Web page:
The result of this mistaken view is the judgment of God. Baasha, however he was of use to God previously, has sinned and was, therefore liable to God's wrath. What's more, the House of Baasha would meet the same end as the House of Jeroboam. Who you are does not matter when it comes to sin. There are no special passes, no special privileges, and no special persons vis-a-vis sin. Baasha had sinned and so his House would fall as the judgment of God.
"Now the rest of the acts of Baasha and what he did, and his might, are they not written in the Book of the Chronicles of the Kings of Israel? And Baasha slept with his fathers and was buried at Tirzah, and Elah his son reigned in his place. Moreover, the word of the LORD came by the prophet Jehu the son of Hanani against Baasha and his house, both because of all the evil that he did in the sight of the LORD, provoking him to anger with the work of his hands, in being like the house of Jeroboam, and also because he destroyed it. " -1 Kings 16:5-7 ESV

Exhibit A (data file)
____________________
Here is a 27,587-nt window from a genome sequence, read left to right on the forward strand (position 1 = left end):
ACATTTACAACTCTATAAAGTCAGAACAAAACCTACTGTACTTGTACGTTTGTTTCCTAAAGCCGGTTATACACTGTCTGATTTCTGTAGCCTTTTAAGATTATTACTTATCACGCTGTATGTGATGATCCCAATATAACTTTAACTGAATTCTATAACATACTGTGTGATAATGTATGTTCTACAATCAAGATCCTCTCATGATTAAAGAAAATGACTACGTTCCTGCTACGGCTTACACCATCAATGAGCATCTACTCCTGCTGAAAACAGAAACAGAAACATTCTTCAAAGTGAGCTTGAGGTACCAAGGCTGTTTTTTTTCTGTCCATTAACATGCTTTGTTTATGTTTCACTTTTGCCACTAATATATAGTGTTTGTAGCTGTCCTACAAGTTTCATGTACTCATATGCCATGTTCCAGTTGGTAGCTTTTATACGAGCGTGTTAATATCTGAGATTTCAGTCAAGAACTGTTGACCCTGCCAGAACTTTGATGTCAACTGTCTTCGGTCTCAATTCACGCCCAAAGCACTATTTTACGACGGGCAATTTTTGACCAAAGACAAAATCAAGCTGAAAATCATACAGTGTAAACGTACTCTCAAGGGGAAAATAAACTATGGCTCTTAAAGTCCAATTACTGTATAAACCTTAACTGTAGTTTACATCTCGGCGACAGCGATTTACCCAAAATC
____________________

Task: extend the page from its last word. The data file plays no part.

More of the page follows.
The final words of verse 7, "and also because he destroyed it," lets us know that Baasha's treatment of the House of Jeroboam (namely, utterly destroying it), while accomplishing the will of God, was sin and he was liable for it. God's sovereignty means that all things work together for good, but it does not alleviate human responsibility for sin. God can use sinful actions by human beings to accomplish His good ends, but that does not excuse, justify or anoint the sinful action. Sin is still contrary to God's will and those who sin are liable to judgment for it. Baasha ended the dynasty of Jeroboam (God's expressed will) by killing all the members of his House (sin). God's will was done, but Baasha was still guilty of sin.
Baasha would be followed by his son Elah. Elah would meet a quick end (reigning only two years) at the hands Zimri, the grandfather of Ahab. So why did Elah fall?